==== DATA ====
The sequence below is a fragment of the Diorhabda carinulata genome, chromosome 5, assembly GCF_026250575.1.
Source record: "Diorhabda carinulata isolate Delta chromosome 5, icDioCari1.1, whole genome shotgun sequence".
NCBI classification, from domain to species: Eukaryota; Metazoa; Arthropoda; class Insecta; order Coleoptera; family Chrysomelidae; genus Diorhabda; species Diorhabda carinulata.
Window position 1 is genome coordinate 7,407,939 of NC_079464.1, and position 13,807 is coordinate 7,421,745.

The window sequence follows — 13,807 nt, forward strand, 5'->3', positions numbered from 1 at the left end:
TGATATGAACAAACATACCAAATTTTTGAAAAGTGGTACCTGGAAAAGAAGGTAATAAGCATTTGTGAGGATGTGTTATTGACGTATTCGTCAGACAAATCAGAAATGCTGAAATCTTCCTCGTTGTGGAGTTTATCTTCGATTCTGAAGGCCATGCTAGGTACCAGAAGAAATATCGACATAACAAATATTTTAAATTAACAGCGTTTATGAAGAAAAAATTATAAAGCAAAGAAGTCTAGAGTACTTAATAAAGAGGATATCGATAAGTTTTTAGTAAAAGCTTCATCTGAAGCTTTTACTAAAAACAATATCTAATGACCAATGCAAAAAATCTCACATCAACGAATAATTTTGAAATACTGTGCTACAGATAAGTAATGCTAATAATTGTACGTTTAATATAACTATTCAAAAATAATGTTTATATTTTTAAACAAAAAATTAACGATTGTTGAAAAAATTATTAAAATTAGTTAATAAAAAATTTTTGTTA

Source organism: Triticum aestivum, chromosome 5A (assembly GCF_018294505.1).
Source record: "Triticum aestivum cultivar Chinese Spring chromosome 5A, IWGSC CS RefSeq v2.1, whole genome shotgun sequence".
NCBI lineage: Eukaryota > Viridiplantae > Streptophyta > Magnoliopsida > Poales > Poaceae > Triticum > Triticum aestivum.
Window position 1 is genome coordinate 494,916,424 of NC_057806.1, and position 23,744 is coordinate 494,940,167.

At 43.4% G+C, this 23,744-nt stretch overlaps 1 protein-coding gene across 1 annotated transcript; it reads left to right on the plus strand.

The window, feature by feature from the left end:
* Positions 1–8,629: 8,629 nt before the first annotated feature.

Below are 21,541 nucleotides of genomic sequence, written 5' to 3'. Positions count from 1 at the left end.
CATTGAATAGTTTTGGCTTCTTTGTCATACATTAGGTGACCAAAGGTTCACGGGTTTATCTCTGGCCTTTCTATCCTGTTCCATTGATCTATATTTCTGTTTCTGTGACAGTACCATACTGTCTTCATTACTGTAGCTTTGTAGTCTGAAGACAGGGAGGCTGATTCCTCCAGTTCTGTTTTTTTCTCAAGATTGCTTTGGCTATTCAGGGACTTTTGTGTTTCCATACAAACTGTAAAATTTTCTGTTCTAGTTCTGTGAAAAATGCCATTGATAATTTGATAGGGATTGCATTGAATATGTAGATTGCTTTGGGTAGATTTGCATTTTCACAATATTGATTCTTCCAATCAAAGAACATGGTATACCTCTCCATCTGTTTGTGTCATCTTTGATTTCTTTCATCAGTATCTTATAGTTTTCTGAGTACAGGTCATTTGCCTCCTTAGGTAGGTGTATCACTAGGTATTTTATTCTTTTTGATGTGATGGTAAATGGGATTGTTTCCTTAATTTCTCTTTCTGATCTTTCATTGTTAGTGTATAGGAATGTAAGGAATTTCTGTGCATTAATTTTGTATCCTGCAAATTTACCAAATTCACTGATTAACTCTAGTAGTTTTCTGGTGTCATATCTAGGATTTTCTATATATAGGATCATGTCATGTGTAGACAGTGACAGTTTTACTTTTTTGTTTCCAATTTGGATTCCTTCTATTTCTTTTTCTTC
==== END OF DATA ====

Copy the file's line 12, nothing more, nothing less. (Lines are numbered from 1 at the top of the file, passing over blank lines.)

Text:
The window, feature by feature from the left end: